I thought about this when I heard about the Hobby Lobby decision. It has been a major topic amongst many of my friends online. One of the first articles I read was about how the decision was bad for religious people in the United States. It increases the power corporations, which do not have souls, over the people of the land in the name of religious freedom. It casts religion in a more negative light for many. In such an environment, it becomes more difficult, and more incumbent for mainline Christians to stand up and proclaim the Gospel of God’s loving kindness to all God’s people. I believe that showing God’s love is the deeds that Laodicean church lacked, and the real lukewarm church of modern day are those, like the people at Hobby Lobby who use their religion as an excuse not to show God’s love to all people.
This came home to me recently when I read a comment on Facebook. Middletown, CT Mayor Dan Drew shared a link to an editorial in the Middletown Press, "Increased patrols in Middletown show proactive approach". One person commented "Why'll your at it keep those freaking crazy Muslims out of Middletown."
Mayor Drew responded, " I feel badly for you, Mr. Salonia, because you're guided by fear and xenophobia. Judge people by how they treat others - not by their religion. There are billions of peaceful Muslim people throughout the world. Instead of fearing the "other," let's remember our common humanity and the fact that we all have so much more in common than not. I hope and pray that you find it in your heart to love rather than hate. We are all brothers and sisters."
I do not know Mayor Drew’s religious beliefs, but I find his words more in line with my understanding of God’s call to us than the actions of the folks at Hobby Lobby.
We hold these truths to be self-evident, that all men are created equal, that they are endowed by their Creator with certain unalienable Rights, that among these are Life, Liberty and the pursuit of Happiness.--That to secure these rights, Governments are instituted among Men, deriving their just powers from the consent of the governed, --That whenever any Form of Government becomes destructive of these ends, it is the Right of the People to alter or to abolish it, and to institute new Government
Happy Independence Day. The past few weeks have been fairly trying and I slept late this morning. When I awoke, I glanced at a couple discussions on Facebook. My eldest daughter was asking if believed there could be such a thing as a just war. Friends were discussing the implications of the Hobby Lobby decision. There is probably enough material in the Hobby Lobby decision for several blog posts, so I’ll save that for a later day.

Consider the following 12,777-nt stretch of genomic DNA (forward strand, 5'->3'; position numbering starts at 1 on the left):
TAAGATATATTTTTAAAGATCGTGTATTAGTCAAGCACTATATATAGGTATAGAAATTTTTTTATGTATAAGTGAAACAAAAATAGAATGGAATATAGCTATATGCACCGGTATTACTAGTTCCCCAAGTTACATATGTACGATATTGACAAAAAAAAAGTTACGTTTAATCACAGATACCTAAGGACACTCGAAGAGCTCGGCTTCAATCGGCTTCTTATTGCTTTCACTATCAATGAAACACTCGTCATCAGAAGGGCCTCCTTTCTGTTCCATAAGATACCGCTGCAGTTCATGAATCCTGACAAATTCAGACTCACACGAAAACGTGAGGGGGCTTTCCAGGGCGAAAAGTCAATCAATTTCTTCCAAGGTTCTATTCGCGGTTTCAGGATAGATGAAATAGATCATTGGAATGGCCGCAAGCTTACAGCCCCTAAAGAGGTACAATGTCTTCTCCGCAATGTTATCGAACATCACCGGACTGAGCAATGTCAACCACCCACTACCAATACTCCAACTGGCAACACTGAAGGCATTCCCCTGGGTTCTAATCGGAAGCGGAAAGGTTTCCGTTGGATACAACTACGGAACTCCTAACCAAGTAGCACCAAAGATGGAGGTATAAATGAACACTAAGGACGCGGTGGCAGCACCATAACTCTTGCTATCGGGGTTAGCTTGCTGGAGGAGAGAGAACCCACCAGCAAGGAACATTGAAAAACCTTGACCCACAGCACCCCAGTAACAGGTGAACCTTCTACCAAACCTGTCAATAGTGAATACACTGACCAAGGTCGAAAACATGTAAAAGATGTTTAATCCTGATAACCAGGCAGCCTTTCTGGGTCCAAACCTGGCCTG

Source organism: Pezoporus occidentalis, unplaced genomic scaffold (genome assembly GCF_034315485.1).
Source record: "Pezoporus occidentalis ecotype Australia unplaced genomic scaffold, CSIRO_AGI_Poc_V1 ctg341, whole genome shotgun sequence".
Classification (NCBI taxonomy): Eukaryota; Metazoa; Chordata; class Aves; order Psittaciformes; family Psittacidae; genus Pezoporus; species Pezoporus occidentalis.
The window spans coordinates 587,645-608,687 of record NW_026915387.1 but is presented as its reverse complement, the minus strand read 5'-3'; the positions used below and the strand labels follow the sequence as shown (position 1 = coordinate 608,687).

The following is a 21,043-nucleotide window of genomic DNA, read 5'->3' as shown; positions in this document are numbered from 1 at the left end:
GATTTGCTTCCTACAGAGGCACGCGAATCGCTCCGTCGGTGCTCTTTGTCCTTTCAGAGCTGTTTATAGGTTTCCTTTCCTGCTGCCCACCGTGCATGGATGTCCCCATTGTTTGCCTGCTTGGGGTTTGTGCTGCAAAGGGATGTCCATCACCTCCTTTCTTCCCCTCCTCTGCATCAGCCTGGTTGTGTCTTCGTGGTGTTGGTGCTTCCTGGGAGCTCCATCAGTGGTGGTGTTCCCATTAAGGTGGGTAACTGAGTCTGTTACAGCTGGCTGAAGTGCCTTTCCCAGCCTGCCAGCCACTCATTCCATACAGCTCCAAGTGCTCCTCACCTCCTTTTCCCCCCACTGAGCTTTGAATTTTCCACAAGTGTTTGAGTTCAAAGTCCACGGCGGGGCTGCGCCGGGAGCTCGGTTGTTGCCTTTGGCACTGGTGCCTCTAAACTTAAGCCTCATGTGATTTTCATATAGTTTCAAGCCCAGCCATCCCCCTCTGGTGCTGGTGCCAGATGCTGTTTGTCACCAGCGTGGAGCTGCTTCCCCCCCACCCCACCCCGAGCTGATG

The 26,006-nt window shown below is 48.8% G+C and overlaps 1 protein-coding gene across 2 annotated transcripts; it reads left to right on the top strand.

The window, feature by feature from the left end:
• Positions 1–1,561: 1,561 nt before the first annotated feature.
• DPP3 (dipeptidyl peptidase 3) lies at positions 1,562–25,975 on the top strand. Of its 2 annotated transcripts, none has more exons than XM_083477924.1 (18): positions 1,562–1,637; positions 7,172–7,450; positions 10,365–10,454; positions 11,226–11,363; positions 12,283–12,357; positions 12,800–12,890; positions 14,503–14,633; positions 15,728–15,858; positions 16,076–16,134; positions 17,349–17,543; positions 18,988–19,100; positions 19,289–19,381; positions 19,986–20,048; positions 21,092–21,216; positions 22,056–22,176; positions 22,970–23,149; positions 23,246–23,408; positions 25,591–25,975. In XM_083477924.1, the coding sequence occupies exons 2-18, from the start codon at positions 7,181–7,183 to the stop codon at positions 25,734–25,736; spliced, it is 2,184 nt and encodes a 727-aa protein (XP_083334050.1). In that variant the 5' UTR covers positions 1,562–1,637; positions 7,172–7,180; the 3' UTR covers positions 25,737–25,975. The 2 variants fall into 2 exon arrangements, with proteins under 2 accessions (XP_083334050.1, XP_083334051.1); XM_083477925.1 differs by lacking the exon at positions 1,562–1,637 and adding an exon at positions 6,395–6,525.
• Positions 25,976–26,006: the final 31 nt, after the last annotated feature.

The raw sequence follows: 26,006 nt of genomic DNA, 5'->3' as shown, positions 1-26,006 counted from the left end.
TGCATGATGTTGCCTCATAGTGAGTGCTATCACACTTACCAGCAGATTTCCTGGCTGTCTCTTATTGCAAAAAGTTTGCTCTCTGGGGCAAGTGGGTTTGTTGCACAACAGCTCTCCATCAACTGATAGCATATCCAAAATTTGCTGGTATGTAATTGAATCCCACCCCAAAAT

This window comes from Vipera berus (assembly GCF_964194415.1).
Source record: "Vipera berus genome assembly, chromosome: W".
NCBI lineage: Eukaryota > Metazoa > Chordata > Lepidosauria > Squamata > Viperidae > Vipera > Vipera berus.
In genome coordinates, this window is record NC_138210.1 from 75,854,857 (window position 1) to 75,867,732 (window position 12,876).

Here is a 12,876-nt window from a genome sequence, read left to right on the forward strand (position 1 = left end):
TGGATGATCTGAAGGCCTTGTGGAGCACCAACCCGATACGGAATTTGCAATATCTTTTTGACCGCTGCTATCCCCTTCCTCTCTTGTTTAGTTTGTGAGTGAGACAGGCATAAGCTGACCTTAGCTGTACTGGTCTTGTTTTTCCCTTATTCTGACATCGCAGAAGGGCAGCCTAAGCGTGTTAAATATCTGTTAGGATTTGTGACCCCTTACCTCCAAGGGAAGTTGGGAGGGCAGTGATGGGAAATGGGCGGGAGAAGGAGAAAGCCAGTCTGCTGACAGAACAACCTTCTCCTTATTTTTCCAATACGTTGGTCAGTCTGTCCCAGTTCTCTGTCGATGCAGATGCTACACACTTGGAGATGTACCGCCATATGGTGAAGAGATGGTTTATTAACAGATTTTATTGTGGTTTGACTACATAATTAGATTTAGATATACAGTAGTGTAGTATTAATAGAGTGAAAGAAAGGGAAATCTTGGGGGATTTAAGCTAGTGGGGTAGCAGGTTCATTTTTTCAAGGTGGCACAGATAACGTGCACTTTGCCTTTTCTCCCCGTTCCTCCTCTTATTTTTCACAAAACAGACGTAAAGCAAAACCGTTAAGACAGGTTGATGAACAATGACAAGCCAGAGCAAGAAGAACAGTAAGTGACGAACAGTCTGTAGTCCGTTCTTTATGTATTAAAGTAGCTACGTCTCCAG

Tomorrow, Mairead will be a facilitator in a discussion, “America and Japan: Talking About Peace” in Kobe Japan. She says that “probably the reinterpretation of the Japanese constitution to allow for collective self-defense will be a big topic”.
As we celebrate the signing of the Declaration of Independence today, I suspect many would suggest that was a just war. To the victors go the spoils of war, and after the fact, I suspect most Americans believe the revolution was a just war and a good thing. However, this does not seem to have been the thinking in colonial times.
The most common piece of evidence cited in numerous books about the Revolution is a letter of John Adams indicating that one third of the Americans were for the Revolution, another third were against it, and a final third were neutral or indifferent to the whole affair.
See more at: http://hnn.us/article/5641.
I’m interested in genealogy and know that I have ancestors that fought on both sides of the war. So, how do we determine if this, or other wars are just? Perhaps a useful, but maybe slanted viewpoint can be found in the section of the Declaration of Independence quoted above.
While we call this the Declaration of Independence, it is really talking about our interdependence. Governments derive their power from the consent of the governed, to protect our life, liberty, and pursuit of happiness. The problem is that one person’s pursuit of happiness may threaten the life, liberty of pursuit of happiness of others, so we need to seek ways to find balance between different peoples pursuit of happiness.
Those supporting the revolution felt that King George’s pursuit of happiness, for himself and his friends, was done at the expense of the colonists, that the form of the British Government had become destructive to the rights of the colonists.
A just war, would then be considered a war that seeks to protect the rights of the oppressed. Those arguing for war are bound to frame their arguments in this context, even if the war is about land or access to natural resources, and both sides will try to wrap themselves in the mantel of protecting the oppressed.
In all of this, it seems like the underlying issue is not individual independence, but corporate independence, the independence of one group of people from another group to find ways to work together to protect the interdependent rights of all the individuals in the group.